Even today, India's economy suffers from serious problems of corruption. In fact, one of the biggest roadblocks to progress for developing nations like India is regarded to be corruption. There are numerous definitions of corruption. According to the Oxford Dictionary, "corruption" is defined as "the abuse of public power for private gain." According to a report on global development, the issue of corruption affects both the public and private sectors and suggests that the government is strangling society through politico-bureaucratic means while hiding behind the cloak of democracy and the rule of law. Its fallout adversely affects growth.
Government Officials in India can be penalized for corruption under the Indian Penal Code of 1860 and the Prevention of Corruption Act of 1988. Benami transactions are forbidden by the Benami Transactions (Prohibition) Act of 1988. Government Officials who engage in money laundering are subject to punishment under the Prevention of Money Laundering Act of 2002. Since 2005, India has been a signatory to the UN Convention against Corruption. The Convention addresses a wide variety of corrupt practices and from time to time suggests certain preventive measures.
This article aims to explore the aspects of anti-corruption law for government offices in India vis-à-vis statutory law as well as judicial precedents. Read on!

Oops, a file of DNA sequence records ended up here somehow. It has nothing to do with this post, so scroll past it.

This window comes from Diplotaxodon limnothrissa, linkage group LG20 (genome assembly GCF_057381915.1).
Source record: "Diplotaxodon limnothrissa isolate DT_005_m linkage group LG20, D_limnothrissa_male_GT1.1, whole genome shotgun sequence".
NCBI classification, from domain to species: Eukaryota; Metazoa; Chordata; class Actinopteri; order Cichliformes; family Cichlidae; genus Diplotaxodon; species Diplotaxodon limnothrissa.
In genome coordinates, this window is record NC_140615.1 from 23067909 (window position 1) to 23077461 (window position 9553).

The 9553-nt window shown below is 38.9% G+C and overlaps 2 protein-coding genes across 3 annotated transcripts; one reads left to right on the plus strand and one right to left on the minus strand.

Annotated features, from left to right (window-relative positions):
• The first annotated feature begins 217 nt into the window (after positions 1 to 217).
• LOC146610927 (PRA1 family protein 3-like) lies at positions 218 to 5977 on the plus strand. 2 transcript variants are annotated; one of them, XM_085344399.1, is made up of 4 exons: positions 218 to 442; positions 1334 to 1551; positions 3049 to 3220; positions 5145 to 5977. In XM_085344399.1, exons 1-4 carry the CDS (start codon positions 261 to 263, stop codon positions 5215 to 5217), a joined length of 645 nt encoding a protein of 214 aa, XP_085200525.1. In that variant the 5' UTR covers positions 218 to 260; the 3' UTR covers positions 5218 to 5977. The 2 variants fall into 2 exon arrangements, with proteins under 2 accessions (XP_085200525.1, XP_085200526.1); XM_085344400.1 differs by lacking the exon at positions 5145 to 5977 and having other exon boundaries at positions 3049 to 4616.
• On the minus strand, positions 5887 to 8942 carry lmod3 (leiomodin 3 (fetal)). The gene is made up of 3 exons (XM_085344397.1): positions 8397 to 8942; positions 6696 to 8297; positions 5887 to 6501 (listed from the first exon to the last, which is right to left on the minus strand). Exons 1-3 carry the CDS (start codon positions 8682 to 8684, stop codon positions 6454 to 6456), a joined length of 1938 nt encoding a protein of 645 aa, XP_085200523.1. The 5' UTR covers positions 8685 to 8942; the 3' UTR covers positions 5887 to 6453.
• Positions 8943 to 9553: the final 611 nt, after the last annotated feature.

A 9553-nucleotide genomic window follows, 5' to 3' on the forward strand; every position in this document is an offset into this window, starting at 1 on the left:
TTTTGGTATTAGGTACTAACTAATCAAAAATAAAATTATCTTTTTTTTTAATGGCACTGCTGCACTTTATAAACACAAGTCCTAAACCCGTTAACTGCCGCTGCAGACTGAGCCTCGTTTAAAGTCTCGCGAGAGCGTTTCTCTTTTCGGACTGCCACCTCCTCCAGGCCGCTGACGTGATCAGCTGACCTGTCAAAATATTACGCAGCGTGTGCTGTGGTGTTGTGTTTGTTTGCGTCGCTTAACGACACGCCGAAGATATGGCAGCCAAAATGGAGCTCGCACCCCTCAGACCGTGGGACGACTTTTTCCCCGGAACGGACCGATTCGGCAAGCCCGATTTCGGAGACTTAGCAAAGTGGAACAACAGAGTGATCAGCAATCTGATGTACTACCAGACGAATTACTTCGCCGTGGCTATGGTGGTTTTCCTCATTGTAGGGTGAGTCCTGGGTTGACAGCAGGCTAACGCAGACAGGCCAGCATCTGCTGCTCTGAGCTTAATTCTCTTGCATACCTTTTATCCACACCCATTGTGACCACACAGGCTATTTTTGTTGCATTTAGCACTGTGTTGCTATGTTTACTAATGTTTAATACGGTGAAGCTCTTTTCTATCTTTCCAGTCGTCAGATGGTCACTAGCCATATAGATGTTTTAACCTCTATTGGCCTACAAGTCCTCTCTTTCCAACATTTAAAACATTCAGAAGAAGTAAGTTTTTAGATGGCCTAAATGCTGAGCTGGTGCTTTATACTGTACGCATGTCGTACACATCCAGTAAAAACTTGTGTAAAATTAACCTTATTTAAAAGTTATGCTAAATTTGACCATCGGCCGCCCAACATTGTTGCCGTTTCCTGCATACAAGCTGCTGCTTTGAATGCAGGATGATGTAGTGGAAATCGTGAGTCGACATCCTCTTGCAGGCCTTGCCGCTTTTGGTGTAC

KEY ELEMENTS OF THE ACTS RELATED TO CORRUPTION
Indian Penal Code, 1860
According to the IPC, "public servant" refers to any government official, military, navy, or air force officer, police officer, judge, or other officials of the Court of Justice, as well as any local authority established by a Centre or State Act.
A government official who buys or bids on property unlawfully is in violation of Section 169. A government official who violates the law will be punished with up to two years of imprisonment, a fine, or both. If the property is purchased, it shall be confiscated.
Section 409 pertains to criminal breach of trust by government officials. The official will be penalized with life imprisonment or a fine.
Prevention of Corruption Act, 1988
In addition to the groups included by the IPC, the term "public servant" also refers to officials working for banks, universities, and the Public Service Commission as well as cooperative societies that receive government funding.